(Mondays, 9 pm, HBO)
& lt;span class= "dropcap " & M & lt;/span & eet Bill Henrickson -- an all-American dad with great kids, beautiful wives and a successful career. Wait a minute... wives? That's right, Henrickson (Bill Paxton) is TV's first polygamist dad. Forget My Three Sons, this is My Three Wives.
What's most remarkable about Big Love is how oddly normal this big Utah family seems. At least that's how it was for a season and a half. Now, however, with only four episodes left in Season Two, Bill's life is teetering on the brink. The wives are in open revolt, his older kids are defying him and his crazy relatives are sabotaging his grand money-making plans.
At its heart, Big Love is really a soap opera -- an extremely juicy soap opera with sex, intrigue and great acting. Bill's wives -- Barb (Jeanne Tripplehorn), Nicki (Chloe Sevigny) and Margene (Ginnifer Goodwin) -- each have their own part to play in order to create maximum drama for Bill. Barb, first wife, is a schoolteacher from the normal side of Utah; perhaps she's even -- gasp! -- a Democrat. Nikki came second and is the daughter of a so-called prophet, Roman Grant (played to creepy perfection by Harry Dean Stanton), who lives on a compound with ultra-traditional Mormons, heavily armed and hopped up on paranoia. Margene is the wild, young one -- she smokes in the garage and has a hard time keeping up with her home, which is connected to her sister-wives' houses through the back yard.
Maybe this soap opera is aimed at the beleaguered American male? Bill is on life's razor edge, but in the face of it, he's pure power, popping Viagra as he plays his crazy family members against each other; he's harsh but loving with his kids as he leads his super-sized family in heartfelt prayer before each meal. Bill kicks ass at work all day, loves three women all night and knows that heaven's gates are swinging wide open for him.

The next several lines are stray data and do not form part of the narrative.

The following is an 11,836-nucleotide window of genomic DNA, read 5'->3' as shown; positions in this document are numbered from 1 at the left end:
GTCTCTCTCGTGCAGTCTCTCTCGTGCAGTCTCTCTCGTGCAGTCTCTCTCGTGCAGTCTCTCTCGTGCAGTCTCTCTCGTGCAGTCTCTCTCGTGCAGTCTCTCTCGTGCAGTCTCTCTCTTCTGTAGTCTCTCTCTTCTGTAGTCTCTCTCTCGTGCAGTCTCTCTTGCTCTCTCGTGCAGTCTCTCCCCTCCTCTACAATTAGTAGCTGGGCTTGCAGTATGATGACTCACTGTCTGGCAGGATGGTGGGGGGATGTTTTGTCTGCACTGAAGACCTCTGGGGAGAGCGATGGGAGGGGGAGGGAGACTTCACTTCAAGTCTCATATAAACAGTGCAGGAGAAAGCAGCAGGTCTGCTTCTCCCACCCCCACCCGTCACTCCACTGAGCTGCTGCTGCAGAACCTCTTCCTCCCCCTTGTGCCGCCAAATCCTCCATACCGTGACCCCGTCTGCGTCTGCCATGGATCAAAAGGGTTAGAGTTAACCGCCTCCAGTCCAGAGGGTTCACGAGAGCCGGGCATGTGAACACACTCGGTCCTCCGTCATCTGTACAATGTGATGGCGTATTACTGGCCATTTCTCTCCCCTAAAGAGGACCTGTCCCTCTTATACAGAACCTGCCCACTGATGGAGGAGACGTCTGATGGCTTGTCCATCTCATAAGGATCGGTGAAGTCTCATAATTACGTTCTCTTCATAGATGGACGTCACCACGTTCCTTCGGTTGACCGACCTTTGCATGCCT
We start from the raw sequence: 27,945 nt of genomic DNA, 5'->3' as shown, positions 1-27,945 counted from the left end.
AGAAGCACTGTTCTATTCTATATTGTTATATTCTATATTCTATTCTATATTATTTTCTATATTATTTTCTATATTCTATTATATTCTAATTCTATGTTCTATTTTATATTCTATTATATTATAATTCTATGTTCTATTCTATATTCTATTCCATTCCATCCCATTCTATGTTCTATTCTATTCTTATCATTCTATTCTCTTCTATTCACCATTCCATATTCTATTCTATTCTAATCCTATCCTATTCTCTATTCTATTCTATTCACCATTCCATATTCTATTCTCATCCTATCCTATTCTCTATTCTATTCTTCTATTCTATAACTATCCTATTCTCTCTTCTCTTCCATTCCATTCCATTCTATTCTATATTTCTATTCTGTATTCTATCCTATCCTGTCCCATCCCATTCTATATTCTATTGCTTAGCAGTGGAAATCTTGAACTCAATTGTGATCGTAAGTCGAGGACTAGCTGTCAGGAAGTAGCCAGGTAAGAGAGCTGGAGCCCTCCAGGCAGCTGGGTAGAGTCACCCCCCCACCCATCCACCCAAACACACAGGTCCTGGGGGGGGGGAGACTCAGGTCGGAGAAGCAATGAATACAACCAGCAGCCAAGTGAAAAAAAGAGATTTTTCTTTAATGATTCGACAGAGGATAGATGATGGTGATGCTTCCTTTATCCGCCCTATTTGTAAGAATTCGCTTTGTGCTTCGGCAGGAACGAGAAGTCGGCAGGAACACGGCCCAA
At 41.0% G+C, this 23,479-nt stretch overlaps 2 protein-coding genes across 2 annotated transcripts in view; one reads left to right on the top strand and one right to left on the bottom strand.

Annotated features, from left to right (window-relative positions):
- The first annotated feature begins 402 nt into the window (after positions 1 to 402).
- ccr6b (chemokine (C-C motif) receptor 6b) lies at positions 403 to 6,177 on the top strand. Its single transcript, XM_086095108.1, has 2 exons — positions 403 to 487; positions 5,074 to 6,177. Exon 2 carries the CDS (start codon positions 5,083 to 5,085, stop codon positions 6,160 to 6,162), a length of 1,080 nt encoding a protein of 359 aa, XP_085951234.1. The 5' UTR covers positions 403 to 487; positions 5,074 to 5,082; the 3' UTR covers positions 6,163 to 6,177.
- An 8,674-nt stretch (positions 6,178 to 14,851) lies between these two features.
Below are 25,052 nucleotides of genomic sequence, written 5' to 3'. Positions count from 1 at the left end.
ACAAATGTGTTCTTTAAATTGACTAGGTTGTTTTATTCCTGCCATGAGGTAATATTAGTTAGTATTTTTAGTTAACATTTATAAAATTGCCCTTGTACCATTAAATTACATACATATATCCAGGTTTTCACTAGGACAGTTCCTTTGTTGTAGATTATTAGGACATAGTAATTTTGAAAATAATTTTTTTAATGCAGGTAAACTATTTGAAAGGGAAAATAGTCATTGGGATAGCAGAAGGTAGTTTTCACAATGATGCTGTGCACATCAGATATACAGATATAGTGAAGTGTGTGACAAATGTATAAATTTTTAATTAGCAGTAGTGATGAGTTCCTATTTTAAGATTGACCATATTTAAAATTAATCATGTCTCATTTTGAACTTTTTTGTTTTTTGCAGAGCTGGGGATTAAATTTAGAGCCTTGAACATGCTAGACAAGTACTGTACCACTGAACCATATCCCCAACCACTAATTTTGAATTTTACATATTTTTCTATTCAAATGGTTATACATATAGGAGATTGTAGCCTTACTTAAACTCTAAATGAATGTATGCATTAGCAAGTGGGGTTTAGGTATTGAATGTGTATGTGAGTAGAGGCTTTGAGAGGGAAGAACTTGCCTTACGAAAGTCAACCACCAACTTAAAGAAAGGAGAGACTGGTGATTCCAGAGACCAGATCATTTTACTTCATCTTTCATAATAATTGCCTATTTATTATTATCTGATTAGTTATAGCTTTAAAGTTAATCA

But will reality kill the fantasy? Barb seems to be thinking the extra wives may have been a mistake, and for all his righteousness, Bill just might be a big, fat hypocrite. Won't a show about polygamy make some kind of judgment? So far it hasn't, but I can't help but think the opening sequence offers a clue. As the Beach Boys' "God Only Knows" plays, Bill and his wives skate on a frozen Utah lake. As the credits end, however, underneath their skates, the ice starts to crack.
The third season of Gordon Ramsay's insult-fest that doubles as a cooking reality show enters the final stretch, as the group is now down to two -- Rock and Bonnie. The winner gets a job as head chef at a new Las Vegas restaurant. If they still want to cook after this abuse. (Monday, Aug. 6, 9 pm, Fox)
The trend for washed-up Hollywood actors finding refuge on TV is nothing new, but Holly Hunter? The Academy Award winner is still at the top of her game, yet here she is. Saving Grace should give her time to develop the character of Grace Hanadarko, an Oklahoma City cop who makes lots of bad personal choices, and it should definitely be worth watching. (Monday, Aug. 6, 10 pm, TNT)
There's flipping the tiny bungalow down the street, then there's flipping mansions in Los Angeles. Now imagine flipping five at a time in the nation's craziest market. Welcome to Jeff Lewis's life and obsession. Bravo is getting known as the home of addictive reality TV, and this one seems to have all the elements. (Tuesday, Aug. 7, 10 pm, Bravo)